This all started with a costume party, where John van der Put was the only one to arrive in costume. He wore a green-satin dragon outfit, a full-body suit of the type where once you zip it on, it’s on for the night.
“I walk in, and nobody was in costume. Even the host had changed. I said, ‘Well, I can’t change. I’m stuck in this,’” van der Put says today, smirking at the memory. “So I went to a corner in my costume, grumpy and drinking red wine.”
Van der Put was already working as a comic magician in those early days, when he lived in London and struggled to find regular work. His magic was a fine act, but his grumpiness wore thin, and he became the type of performer not likely to be invited to the same club twice. But that night, the party’s host took note of van der Put’s peeved expression and cocked eyebrow and told him, “You should work that costume into your act.” Van der Put answered, “I could be Piff the Magic Dragon. You might have heard of my older brother ... Steve.”
“I had that line, straightaway,” the 35-year-old van der Put says. “It worked because the dragon character is just me in a dragon suit, but as soon as I tried it, it was funny. The idea of a magic dragon who uses his magic to do card tricks, instead of fighting crime or somehow helping society, is funny.”
The act was incomplete, though. Van der Put was able to work a solid 20-minute set but wanted more substance in his onstage role. Soon after donning the dragon suit onstage, he was working the Edinburgh Festival Fringe and noticed that one of the organizers had brought her Chihuahua to the performance.
“I was thinking, ‘This character needs a gimmick,’ so I used her Chihuahua, and it got a lot of laughs,” van der Put says. “So the next day I went out and adopted this scraggly dog, not in a good state, to use in the act. I felt if it didn’t work onstage, at least it would have a good home.”
The combination of Piff and Mr. Piffles is an artistic, broadcast and box-office hit—van der Put jokes that Mr. Piffles can’t walk the streets without being mobbed—largely as a result of their long run on America’s Got Talent. Piff reached the finals of that show, only to fall short of winning the title (British ventriloquist Paul Zerdin took the top prize). The exposure has led Piff to his own open-ended residency at the Flamingo, where he’ll star in Piff the Magic Dragon, Monday through Wednesday beginning November 9. Also scheduled is Piff’s Piffmas Piff-Tacular, running nightly December 21-30.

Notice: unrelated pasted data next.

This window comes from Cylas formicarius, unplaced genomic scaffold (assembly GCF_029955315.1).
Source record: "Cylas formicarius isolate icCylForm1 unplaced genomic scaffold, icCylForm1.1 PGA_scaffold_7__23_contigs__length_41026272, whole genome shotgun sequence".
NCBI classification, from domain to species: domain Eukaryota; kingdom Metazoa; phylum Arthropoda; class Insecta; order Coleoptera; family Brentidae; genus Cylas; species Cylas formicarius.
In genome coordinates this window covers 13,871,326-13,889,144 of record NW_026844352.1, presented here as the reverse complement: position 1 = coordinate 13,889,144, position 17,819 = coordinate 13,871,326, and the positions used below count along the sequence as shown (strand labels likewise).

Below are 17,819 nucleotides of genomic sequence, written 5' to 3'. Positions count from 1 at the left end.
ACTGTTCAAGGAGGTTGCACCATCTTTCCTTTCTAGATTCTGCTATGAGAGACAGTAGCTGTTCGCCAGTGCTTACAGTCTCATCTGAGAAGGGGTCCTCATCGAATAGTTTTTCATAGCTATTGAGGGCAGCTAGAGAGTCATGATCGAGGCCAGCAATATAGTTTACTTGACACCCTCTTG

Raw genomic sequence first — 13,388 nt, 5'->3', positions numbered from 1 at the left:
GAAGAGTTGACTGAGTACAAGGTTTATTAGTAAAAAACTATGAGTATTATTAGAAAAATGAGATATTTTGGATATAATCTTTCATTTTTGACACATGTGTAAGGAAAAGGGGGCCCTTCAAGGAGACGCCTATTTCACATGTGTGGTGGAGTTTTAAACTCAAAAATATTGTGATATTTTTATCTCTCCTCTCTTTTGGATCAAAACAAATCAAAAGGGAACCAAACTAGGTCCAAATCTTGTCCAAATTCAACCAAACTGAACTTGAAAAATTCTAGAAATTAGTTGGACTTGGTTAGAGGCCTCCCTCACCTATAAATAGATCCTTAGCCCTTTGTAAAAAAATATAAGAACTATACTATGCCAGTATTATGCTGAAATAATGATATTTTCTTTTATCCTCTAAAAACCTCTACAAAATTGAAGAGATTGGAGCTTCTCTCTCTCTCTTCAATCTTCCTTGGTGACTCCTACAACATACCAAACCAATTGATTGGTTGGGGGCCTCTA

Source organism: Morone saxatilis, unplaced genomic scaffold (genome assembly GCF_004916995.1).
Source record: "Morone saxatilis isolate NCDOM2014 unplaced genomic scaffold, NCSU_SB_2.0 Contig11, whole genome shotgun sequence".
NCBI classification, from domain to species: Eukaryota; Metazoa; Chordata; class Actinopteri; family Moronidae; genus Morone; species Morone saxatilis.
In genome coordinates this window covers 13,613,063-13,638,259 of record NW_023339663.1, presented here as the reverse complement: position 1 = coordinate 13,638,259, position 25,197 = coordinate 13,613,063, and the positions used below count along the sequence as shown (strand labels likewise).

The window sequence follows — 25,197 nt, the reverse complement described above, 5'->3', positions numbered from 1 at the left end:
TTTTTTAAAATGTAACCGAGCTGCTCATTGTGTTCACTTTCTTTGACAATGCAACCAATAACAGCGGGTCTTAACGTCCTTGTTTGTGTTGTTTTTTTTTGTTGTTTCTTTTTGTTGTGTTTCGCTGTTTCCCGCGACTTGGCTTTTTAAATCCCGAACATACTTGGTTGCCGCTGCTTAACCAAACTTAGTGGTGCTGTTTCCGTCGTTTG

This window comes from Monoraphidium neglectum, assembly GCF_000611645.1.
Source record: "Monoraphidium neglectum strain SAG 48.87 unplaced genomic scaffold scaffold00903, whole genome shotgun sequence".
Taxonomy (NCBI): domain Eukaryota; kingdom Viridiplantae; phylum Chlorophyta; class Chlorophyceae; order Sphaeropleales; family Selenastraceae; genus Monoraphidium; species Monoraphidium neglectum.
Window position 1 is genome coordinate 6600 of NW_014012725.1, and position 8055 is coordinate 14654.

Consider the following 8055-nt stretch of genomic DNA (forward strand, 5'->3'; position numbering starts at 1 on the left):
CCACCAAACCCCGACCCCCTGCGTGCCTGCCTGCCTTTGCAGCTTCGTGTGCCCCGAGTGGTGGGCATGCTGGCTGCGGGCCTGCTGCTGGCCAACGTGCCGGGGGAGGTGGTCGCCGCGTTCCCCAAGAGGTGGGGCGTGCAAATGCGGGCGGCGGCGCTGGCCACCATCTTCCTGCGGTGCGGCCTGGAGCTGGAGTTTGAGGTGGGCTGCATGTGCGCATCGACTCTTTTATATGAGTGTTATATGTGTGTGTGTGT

Van der Put came to be known in Las Vegas as a featured performer in Vegas Nocturne, the Spiegelworld production at the Cosmopolitan’s Rose. Rabbit. Lie. When that show closed after a largely applauded but highly unprofitable run of seven months, van der Put showcased his act around the city. He also performed at the Flamingo room, long the home of insult comic Vinnie Favorito. Van der Put drew the attention of Matt and Angela Stabile, who produce X Burlesque at the hotel. The Stabiles launched the X Comedy Show, with Piff joining hosts Nancy Ryan and John Bizarre and comic Joe Trammel (and later Todd Paul). As Piff performed in that show, he auditioned for AGT, wowing the judges and national TV audience and embarking (as Mr. Piffles would say) on a run that nearly led to him winning the championship.
Much to his chagrin. “My whole plan was not to win,” van der Put says. “There is nothing funny about winning. I should never be the winner. It’s not good on a character level.”
Yet Piff kept advancing, his blend of pithy comedy and close-up magic, incorporating the panting distraction of Mr. Piffles, resonating with the national TV audience. He made the finals at New York’s Radio City Music Hall, performing for a national TV audience of many millions and a live audience of 6,000. The audience didn't respond well to the act where Piff fires Mr. Piffles from a cannon—which he accurately felt would also not play well in front of a live TV audience. Thus, Piff got his wish but not winning.
“I just printed some posters, ‘Loser of America’s Got Talent’,” van der Put says. “But the whole experience of AGT was great. We’re selling out everywhere. We did 2,000 in Denver and did 12 shows in Edmonton in a week. We just sold out in Tampa. Believe me, before America’s Got Talent, we were not selling out.”
The popularity is evident on social media, where van der Put is especially appealing for his deadpan demeanor. His own website accurately describes Piff’s disposition as, “Larry David in a dragon suit.” His Twitter account has grown organically from 20,000 followers to more than 80,000, his Instagram from seven followers (“I never used it,” he says) to more than 68,000. His YouTube hits have surpassed 12 million.
Van der Put has continued to work with his friends Penn & Teller on their stage show, having appeared on the duo’s contest show Fool Us before arriving in the U.S. He hopes to use Las Vegas and the Flamingo as a base for his national and even international performing career.
“I have several hours of material I can use, that I’ve developed over the years,” van der Put says, “and Mr. Piffles has a lot of time left. He’ll be 8 in November … He has his own security now. I just hope he doesn’t get too big.”
Piff the Magic Dragon Begins November 9, Monday-Wednesday, 8 p.m., $50-$70. Bugsy’s Cabaret, Flamingo, 702-733-3333.